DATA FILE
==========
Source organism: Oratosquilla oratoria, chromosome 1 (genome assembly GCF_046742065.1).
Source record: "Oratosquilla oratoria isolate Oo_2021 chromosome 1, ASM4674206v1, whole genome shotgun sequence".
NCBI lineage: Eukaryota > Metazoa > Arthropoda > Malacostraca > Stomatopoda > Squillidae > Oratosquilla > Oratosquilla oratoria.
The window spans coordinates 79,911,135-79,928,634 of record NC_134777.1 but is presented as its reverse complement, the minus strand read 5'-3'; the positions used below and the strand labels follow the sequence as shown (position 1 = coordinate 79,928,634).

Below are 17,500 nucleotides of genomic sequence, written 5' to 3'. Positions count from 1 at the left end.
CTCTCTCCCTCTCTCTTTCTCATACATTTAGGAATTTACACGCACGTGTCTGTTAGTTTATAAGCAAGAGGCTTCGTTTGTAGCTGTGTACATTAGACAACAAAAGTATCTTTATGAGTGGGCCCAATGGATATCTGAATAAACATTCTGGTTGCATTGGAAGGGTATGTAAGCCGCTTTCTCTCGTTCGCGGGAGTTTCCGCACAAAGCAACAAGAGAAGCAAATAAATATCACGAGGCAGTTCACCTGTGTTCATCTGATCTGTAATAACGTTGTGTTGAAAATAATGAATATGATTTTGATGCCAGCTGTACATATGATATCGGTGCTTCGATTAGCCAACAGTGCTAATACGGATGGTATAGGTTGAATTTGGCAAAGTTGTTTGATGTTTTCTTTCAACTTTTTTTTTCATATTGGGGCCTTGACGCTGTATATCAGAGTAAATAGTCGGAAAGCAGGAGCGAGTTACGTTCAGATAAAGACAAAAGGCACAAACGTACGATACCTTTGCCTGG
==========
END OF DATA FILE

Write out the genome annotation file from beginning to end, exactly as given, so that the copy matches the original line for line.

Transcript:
Source organism: Oratosquilla oratoria, chromosome 1 (genome assembly GCF_046742065.1).
Source record: "Oratosquilla oratoria isolate Oo_2021 chromosome 1, ASM4674206v1, whole genome shotgun sequence".
NCBI lineage: Eukaryota > Metazoa > Arthropoda > Malacostraca > Stomatopoda > Squillidae > Oratosquilla > Oratosquilla oratoria.
The window spans coordinates 79,911,135-79,928,634 of record NC_134777.1 but is presented as its reverse complement, the minus strand read 5'-3'; the positions used below and the strand labels follow the sequence as shown (position 1 = coordinate 79,928,634).

Below are 17,500 nucleotides of genomic sequence, written 5' to 3'. Positions count from 1 at the left end.
CTCTCTCCCTCTCTCTTTCTCATACATTTAGGAATTTACACGCACGTGTCTGTTAGTTTATAAGCAAGAGGCTTCGTTTGTAGCTGTGTACATTAGACAACAAAAGTATCTTTATGAGTGGGCCCAATGGATATCTGAATAAACATTCTGGTTGCATTGGAAGGGTATGTAAGCCGCTTTCTCTCGTTCGCGGGAGTTTCCGCACAAAGCAACAAGAGAAGCAAATAAATATCACGAGGCAGTTCACCTGTGTTCATCTGATCTGTAATAACGTTGTGTTGAAAATAATGAATATGATTTTGATGCCAGCTGTACATATGATATCGGTGCTTCGATTAGCCAACAGTGCTAATACGGATGGTATAGGTTGAATTTGGCAAAGTTGTTTGATGTTTTCTTTCAACTTTTTTTTTCATATTGGGGCCTTGACGCTGTATATCAGAGTAAATAGTCGGAAAGCAGGAGCGAGTTACGTTCAGATAAAGACAAAAGGCACAAACGTACGATACCTTTGCCTGG